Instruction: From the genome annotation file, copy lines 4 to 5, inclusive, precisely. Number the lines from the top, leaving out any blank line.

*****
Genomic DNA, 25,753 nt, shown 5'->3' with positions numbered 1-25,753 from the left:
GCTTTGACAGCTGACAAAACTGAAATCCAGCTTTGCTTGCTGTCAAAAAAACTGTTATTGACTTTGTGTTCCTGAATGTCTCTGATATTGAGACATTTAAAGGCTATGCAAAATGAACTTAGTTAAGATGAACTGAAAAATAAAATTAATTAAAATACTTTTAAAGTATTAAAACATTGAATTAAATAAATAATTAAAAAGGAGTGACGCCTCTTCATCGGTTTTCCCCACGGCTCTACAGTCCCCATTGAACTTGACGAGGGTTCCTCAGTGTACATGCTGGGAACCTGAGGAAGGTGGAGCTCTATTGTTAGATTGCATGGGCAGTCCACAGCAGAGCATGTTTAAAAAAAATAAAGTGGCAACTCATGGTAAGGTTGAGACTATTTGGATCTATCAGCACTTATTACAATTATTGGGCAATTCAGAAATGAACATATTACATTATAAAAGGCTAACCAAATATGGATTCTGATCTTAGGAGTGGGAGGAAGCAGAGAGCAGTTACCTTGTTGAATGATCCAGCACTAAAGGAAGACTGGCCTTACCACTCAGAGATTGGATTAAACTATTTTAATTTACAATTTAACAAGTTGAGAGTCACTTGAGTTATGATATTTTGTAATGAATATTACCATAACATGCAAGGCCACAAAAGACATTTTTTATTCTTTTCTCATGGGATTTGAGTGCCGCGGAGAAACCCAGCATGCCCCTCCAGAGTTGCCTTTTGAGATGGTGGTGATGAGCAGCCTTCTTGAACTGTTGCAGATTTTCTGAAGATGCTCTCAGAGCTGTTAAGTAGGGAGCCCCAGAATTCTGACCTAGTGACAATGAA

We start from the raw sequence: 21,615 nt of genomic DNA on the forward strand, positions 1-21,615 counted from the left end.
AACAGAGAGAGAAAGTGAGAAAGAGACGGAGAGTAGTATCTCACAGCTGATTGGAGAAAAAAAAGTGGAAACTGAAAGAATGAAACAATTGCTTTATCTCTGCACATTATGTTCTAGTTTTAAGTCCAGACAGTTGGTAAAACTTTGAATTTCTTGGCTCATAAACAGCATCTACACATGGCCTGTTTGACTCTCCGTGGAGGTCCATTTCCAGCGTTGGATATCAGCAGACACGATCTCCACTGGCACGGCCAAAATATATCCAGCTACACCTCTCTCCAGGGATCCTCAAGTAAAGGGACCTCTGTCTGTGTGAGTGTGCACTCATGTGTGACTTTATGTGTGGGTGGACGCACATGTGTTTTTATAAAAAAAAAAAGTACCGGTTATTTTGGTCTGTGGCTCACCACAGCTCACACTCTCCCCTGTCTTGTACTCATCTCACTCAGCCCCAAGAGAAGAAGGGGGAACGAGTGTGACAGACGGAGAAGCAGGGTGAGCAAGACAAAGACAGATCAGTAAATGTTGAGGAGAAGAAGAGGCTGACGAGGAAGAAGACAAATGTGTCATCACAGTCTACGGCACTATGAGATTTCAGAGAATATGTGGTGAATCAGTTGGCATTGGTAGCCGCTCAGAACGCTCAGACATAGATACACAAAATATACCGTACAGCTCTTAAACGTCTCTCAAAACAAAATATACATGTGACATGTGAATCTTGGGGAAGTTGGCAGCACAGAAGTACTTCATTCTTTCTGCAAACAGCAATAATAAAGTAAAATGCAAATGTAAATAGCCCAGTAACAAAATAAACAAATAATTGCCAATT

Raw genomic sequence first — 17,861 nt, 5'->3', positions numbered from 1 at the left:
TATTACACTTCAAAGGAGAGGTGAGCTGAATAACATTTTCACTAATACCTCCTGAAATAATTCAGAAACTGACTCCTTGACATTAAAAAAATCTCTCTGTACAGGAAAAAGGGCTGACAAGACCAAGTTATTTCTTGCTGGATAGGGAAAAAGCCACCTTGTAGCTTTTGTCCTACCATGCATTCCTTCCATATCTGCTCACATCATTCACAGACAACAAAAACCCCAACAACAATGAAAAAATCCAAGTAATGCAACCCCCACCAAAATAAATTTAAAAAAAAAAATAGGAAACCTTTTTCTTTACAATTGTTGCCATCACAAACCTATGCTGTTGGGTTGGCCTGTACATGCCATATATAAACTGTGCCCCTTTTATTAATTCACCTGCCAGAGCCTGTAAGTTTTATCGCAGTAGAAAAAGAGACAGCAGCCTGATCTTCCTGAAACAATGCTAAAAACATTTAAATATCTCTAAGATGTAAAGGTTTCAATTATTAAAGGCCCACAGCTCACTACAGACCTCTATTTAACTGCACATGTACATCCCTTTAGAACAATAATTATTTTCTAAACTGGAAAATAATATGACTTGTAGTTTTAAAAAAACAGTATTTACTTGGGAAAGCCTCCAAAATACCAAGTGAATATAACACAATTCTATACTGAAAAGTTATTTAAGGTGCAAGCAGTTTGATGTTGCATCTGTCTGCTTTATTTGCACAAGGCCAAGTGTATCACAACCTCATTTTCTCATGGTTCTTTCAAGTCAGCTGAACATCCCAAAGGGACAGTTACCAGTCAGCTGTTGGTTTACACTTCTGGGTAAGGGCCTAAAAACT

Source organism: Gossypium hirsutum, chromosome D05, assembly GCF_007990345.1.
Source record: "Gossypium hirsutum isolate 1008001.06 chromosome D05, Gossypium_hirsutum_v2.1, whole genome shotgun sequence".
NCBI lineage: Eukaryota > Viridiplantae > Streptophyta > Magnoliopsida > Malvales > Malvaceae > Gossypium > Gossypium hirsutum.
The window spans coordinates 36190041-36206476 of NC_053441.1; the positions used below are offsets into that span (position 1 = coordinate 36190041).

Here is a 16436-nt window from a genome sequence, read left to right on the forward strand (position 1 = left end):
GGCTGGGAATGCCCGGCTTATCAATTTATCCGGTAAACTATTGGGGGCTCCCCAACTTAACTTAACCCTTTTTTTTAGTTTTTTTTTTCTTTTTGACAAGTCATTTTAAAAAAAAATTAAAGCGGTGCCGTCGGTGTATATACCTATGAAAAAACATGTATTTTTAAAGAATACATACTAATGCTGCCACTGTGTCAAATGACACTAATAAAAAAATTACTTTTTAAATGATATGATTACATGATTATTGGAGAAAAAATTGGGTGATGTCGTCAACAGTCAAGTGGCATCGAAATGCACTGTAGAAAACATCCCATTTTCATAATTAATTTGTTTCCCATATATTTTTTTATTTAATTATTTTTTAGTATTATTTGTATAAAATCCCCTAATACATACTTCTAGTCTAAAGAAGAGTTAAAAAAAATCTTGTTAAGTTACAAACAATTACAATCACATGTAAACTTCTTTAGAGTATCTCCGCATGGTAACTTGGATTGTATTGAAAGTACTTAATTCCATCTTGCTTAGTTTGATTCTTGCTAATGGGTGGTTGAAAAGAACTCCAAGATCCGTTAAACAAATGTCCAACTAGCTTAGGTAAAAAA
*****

AACAGAGAGAGAAAGTGAGAAAGAGACGGAGAGTAGTATCTCACAGCTGATTGGAGAAAAAAAAGTGGAAACTGAAAGAATGAAACAATTGCTTTATCTCTGCACATTATGTTCTAGTTTTAAGTCCAGACAGTTGGTAAAACTTTGAATTTCTTGGCTCATAAACAGCATCTACACATGGCCTGTTTGACTCTCCGTGGAGGTCCATTTCCAGCGTTGGATATCAGCAGACACGATCTCCACTGGCACGGCCAAAATATATCCAGCTACACCTCTCTCCAGGGATCCTCAAGTAAAGGGACCTCTGTCTGTGTGAGTGTGCACTCATGTGTGACTTTATGTGTGGGTGGACGCACATGTGTTTTTATAAAAAAAAAAAGTACCGGTTATTTTGGTCTGTGGCTCACCACAGCTCACACTCTCCCCTGTCTTGTACTCATCTCACTCAGCCCCAAGAGAAGAAGGGGGAACGAGTGTGACAGACGGAGAAGCAGGGTGAGCAAGACAAAGACAGATCAGTAAATGTTGAGGAGAAGAAGAGGCTGACGAGGAAGAAGACAAATGTGTCATCACAGTCTACGGCACTATGAGATTTCAGAGAATATGTGGTGAATCAGTTGGCATTGGTAGCCGCTCAGAACGCTCAGACATAGATACACAAAATATACCGTACAGCTCTTAAACGTCTCTCAAAACAAAATATACATGTGACATGTGAATCTTGGGGAAGTTGGCAGCACAGAAGTACTTCATTCTTTCTGCAAACAGCAATAATAAAGTAAAATGCAAATGTAAATAGCCCAGTAACAAAATAAACAAATAATTGCCAATT

Raw genomic sequence first — 17,861 nt, 5'->3', positions numbered from 1 at the left: